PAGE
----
•    Satan is hindered
•    Believers reign with Christ

These two things are happening right now!  Satan is hindered by the preaching of the gospel (1 John 3:8).  Believers are reigning with Christ (John 5:24).  These two things began to happen just after Jesus rose from the dead.  These two things will continue happening until Jesus comes again in glory to judge the living and the dead.

From the very beginning of the book, Revelation describes itself as the kind of literature in which the numbers are to be interpreted, not taken at face value.  A thousand years is simply a long and complete period of time, the time in which people who come to faith in Jesus as their Savior are counted as kings (1 Peter 2:9).

Limiting Jesus’ reign to a thousand years is a serious mistake.  How long does he actually reign?  If you’ve ever heard Handel’s “Messiah,” you know the answer.  “And he shall reign forever and ever” (Revelation 11:15)!

Do Christians Have to Tithe?

In your question you use the words “have to.” These are words that express a forced motivation, an obligation. When a Christian gives any amount to the work of the church, it is done out of a sense of thankfulness and appreciation to God for all that he has done for us. A Christian gives to support the ministry of the church because he wants to, feels privileged to do so, not because he “has to.”

In the Old Testament Scriptures God gave his people different types of laws. One type of law was called “ceremonial”, which governed their worship life. These ceremonial laws were meant to keep Israel as a tight knit nation, until the Savior Jesus Christ came. Some of these ceremonial laws specified the outfits the priests would wear, the sacrifices, foods they would eat, the tithe, festivals and Sabbath days. When Jesus came and completed his ministry, these ceremonial laws were no longer necessary. Many of them were a like a shadow, prefiguring to the work Jesus Christ would accomplish.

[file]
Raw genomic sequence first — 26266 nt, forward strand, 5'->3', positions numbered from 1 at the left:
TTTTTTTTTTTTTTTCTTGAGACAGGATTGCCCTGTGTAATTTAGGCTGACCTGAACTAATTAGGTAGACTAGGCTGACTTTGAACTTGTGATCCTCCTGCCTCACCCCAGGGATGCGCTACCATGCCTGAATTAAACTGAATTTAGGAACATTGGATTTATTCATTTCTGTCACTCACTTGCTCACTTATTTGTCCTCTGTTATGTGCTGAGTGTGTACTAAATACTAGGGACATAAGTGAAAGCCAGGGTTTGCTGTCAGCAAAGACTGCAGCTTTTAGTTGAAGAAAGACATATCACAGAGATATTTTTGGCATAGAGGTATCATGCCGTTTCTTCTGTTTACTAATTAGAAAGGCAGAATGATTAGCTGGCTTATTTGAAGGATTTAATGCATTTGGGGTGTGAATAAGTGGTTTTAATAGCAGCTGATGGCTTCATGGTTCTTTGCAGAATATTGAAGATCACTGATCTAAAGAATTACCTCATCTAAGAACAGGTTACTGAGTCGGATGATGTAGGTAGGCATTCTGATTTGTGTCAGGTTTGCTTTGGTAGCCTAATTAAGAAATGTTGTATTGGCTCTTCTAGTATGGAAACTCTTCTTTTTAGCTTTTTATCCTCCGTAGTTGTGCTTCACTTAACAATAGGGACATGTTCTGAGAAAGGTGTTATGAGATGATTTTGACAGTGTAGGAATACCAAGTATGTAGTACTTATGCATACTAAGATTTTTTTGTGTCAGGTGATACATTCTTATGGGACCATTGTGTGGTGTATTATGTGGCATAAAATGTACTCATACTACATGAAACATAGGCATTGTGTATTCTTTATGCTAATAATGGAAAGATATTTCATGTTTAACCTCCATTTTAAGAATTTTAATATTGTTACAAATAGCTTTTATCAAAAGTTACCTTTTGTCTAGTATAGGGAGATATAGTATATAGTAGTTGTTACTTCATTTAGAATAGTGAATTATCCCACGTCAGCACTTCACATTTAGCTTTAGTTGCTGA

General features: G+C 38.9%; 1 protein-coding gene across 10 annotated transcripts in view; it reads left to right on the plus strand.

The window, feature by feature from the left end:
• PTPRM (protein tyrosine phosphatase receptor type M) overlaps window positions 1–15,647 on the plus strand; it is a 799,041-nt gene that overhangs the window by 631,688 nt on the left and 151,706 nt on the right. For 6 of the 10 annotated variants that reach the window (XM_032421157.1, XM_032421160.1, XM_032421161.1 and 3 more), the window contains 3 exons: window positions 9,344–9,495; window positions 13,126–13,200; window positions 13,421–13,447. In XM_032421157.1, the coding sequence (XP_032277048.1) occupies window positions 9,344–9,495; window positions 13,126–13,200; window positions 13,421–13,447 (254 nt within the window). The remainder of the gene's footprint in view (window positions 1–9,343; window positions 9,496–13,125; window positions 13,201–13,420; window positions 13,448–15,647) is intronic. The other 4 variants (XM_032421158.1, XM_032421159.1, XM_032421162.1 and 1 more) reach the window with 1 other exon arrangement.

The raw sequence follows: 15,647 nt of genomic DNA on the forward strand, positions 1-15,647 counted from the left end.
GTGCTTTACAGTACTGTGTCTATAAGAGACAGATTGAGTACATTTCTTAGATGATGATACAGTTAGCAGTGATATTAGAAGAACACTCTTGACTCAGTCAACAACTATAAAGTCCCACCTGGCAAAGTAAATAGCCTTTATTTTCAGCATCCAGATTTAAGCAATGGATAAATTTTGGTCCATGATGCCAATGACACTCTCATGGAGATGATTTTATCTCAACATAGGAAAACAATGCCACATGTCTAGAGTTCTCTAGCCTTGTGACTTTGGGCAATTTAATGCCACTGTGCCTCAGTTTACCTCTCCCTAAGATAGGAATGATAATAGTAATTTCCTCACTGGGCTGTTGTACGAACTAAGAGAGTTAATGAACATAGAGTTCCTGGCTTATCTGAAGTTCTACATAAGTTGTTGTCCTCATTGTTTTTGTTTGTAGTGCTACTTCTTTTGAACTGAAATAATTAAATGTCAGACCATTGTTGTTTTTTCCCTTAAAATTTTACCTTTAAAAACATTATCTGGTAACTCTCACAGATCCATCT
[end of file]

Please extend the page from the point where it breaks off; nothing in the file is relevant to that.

As we look at the tithe, we see that it had a threefold purpose : 1) to support the Levites, 2) to support the Feasts, and 3) to support the less fortunate . . . all to remind God’s people of his presence and faithfulness.

In the New Testament Scriptures there is no mention of mandatory tithing as a principle for determining how much to give. The New Testament nowhere encourages the use of the tithe but does criticize those who use it self-righteously (Lk. 18:12). Although a Christian is free to use the tithe as a guide for himself, ten percent for some Christians may be giving well “beyond their power” while for others it represents far less than is possible according to the prosperity the Lord gives.

I believe that as we study both Scripture and history, it is clear that the tithe was a 10% “ruler” (and “price tag”) that was used in the past by God’s people to show gratitude and thanksgiving to their God, as well as being a means to support a program through which God and his ways were made more visible. Today, as Christians, we do not have to tithe. Rather, our Lord wants us to give a generous percentage of our income to his Kingdom work. We do this willingly, regularly and cheerfully.

Why does the God of the Old Testament seem so wrathful?

For many people it is difficult to achieve that perennial resolution of reading through this book called the Bible.  The reader starts at the beginning and gets through Genesis, perhaps into Exodus and part of Leviticus.  But wow!  And whoa!  Look what’s there!  Only eight survived while the flood surged and scourged all life from the face of the globe.  The first born of Egypt were executed, no matter if the family was royal and  rich or peasant and poor.  No blood on the doorpost meant no heir in the home.  With the exception of a prostitute and her family, Jericho was exterminated down to the last human and animal.  A man was stoned to death for gathering wood on the Sabbath. Fire from the LORD consumed two sons of the High Priest who did not do worship as God had prescribed.